I think it happens in the best of marriages. At some point along the timeline, you take a look at the present state of affairs and think, ‘Really? How did this even happen?’ It seems like at one time, tasks were divided and consideration for one another’s time was honoured. For a woman who wanted to embrace motherhood and maternity leave, she now somehow also signed up for ‘house maid’ at Hotel Chez Maison; not only is she taking care of junior 8-10 hours of the day, but she is also picking up wet towels off the bathroom floor and gathering crusty plates and half-drunk cans off the coffee table. How is this fair? Heaven forbid you express concerns about this to your spouse. It seems as though women are brainwashed from an early age with images of June Cleaver stamped on their hippocampus; the perfectly clean house, a joyful child playing happily while you place a hot meal on the table as your loving spouse walks in the door after his 7.5-hour day at the office. Then you sit down together and talk about each other’s day. Wake up! Yes – it was a dream.

Of course, this can go both ways. I like to think I am not gender-biased, but even in 2021, the majority of parental leaves land on women. Even in homosexual marriages, one tends to get the short-end of the stick. Why is it so hard to be fair? It’s usually because one of the partners becomes tired of complaining and it is just easier to do it yourself (the Obliger), or one partner becomes dismissive and dominating in the marriage and brainwashes the other to presume this is ‘normal’ behaviour. Communication is the problem. Neither partner is communicating well.

One partner tends to not express their true needs, or another may be the conflict avoider

It seems as though women are brainwashed from an early age with images of June Cleaver stamped on their hippocampus.

via @luellajonk

When it comes to broken promises, it seems like life is full of them, doesn’t it? But when it comes to a marriage, where vows were exchanged to one another, the hurt runs deep. Many couples feel their partner has not honoured their promises at the time of marriage. It takes a lot of work on both partners to ensure the promises made are kept and honoured. I don’t think any human intentionally dishonours their partner.

Sometimes it is very abrupt, such as one partner feels religion is no longer important to them and decides the children do not need to attend their weekly church service. Or it may be that the joint bank account for all the household finances has selfishly become your spouse’s problem and my money is for my own needs and expenditures.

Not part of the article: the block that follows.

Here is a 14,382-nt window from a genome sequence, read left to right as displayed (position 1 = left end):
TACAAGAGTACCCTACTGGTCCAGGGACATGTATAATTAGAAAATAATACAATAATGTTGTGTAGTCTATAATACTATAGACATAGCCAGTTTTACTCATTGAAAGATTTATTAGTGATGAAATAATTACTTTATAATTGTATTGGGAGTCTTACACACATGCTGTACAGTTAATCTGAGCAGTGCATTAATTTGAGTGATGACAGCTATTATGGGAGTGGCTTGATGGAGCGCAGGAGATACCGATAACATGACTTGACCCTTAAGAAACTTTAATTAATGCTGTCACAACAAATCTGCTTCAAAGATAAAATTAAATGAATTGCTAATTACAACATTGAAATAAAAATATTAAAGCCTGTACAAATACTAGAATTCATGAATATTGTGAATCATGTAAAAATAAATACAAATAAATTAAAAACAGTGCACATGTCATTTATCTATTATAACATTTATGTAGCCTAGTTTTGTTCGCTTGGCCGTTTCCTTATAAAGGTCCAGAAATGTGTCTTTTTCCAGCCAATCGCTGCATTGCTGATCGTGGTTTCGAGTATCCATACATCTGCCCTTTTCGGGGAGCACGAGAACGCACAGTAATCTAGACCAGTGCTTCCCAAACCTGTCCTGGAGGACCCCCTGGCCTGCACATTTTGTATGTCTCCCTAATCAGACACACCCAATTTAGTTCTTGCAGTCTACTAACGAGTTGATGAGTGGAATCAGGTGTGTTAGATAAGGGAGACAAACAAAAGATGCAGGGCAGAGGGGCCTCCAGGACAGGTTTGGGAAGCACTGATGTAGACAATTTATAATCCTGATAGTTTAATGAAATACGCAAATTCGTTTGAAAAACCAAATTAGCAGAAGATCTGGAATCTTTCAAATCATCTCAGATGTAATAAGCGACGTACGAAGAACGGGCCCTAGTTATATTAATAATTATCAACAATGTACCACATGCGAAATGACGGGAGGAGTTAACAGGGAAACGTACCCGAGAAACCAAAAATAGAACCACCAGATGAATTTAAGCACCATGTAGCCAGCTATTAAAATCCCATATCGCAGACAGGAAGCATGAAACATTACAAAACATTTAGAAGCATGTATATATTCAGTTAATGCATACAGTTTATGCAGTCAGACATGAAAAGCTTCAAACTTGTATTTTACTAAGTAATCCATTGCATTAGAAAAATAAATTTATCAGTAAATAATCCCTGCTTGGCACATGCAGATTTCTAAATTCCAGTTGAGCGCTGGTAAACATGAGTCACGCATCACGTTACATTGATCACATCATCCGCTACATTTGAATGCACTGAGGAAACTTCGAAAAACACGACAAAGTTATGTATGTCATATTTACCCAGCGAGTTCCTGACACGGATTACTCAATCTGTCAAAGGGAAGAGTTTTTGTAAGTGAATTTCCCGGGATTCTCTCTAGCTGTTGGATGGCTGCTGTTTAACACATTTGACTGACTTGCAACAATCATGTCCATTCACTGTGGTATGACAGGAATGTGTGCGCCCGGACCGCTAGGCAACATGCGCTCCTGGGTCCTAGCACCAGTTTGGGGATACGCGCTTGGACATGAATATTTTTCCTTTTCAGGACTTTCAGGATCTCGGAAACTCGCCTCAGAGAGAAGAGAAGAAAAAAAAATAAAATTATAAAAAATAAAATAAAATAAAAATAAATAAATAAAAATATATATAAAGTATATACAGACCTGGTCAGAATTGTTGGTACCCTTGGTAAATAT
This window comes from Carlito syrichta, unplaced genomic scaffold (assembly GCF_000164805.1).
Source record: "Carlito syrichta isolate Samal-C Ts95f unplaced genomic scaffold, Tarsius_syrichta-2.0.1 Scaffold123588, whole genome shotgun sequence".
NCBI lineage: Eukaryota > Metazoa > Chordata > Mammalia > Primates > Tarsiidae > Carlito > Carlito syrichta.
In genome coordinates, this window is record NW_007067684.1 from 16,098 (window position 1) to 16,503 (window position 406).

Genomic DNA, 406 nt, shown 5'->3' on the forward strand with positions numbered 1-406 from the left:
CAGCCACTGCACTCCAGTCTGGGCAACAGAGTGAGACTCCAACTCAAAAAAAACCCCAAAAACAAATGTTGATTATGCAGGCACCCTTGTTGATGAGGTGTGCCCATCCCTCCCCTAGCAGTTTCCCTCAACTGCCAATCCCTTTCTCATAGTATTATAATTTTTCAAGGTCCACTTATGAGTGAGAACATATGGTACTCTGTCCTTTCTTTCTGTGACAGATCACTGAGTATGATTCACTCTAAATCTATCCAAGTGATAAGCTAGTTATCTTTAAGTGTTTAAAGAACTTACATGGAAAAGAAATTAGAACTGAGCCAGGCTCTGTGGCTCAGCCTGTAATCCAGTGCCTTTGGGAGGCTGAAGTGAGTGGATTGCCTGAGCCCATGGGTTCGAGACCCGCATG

Unfortunately, addictions have become prevalent in the web of broken promises throughout many relationships that come to my office. The partner who is not suffering with the addiction has tried to regain the trust but cannot withstand the repeated disappointment and lies. At times the partner is the enabler by perpetuating the addiction; they trust, ‘this time, she or he means it’ and stays with their partner because of the promise they made to one another at the time of marriage. The sufferer of the addiction may have even guilted their partner into feeling guilt and shame for talking about ‘leaving the relationship’. This is a serious situation and needs immediate attention. Months of this behaviour quickly turn into years. It is unfair for both, not to mention for the children, if present.

This concludes the series on betrayals and to be honest, I am glad! I rather not talk about ‘downer’ topics like this. Unfortunately, it is common and deserves the attention.

In the following weeks, you are going to see varying topics. Everything from food addictions, to dealing with the inner critic, trauma, SIBO, loss of libido, how to lower inflammation, and yes, more on relationships.

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